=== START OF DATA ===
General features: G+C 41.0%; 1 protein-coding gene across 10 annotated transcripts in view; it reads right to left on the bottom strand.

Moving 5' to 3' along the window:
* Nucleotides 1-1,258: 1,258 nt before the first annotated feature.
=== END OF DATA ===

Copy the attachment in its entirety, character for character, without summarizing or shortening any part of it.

General features: G+C 41.0%; 1 protein-coding gene across 10 annotated transcripts in view; it reads right to left on the bottom strand.

Moving 5' to 3' along the window:
* Nucleotides 1-1,258: 1,258 nt before the first annotated feature.